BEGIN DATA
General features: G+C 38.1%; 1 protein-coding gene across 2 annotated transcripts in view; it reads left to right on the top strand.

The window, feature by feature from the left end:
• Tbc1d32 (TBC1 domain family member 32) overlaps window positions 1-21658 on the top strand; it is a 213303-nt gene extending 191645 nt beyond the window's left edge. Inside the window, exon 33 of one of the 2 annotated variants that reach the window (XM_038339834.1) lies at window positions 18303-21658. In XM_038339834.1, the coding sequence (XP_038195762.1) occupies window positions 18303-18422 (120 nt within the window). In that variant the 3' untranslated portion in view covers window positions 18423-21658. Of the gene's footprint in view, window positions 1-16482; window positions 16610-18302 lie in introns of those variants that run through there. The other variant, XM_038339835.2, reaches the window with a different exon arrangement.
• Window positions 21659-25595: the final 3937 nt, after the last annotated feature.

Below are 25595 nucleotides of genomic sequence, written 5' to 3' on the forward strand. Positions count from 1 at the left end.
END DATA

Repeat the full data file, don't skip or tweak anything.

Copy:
General features: G+C 38.1%; 1 protein-coding gene across 2 annotated transcripts in view; it reads left to right on the top strand.

The window, feature by feature from the left end:
• Tbc1d32 (TBC1 domain family member 32) overlaps window positions 1-21658 on the top strand; it is a 213303-nt gene extending 191645 nt beyond the window's left edge. Inside the window, exon 33 of one of the 2 annotated variants that reach the window (XM_038339834.1) lies at window positions 18303-21658. In XM_038339834.1, the coding sequence (XP_038195762.1) occupies window positions 18303-18422 (120 nt within the window). In that variant the 3' untranslated portion in view covers window positions 18423-21658. Of the gene's footprint in view, window positions 1-16482; window positions 16610-18302 lie in introns of those variants that run through there. The other variant, XM_038339835.2, reaches the window with a different exon arrangement.
• Window positions 21659-25595: the final 3937 nt, after the last annotated feature.

Below are 25595 nucleotides of genomic sequence, written 5' to 3' on the forward strand. Positions count from 1 at the left end.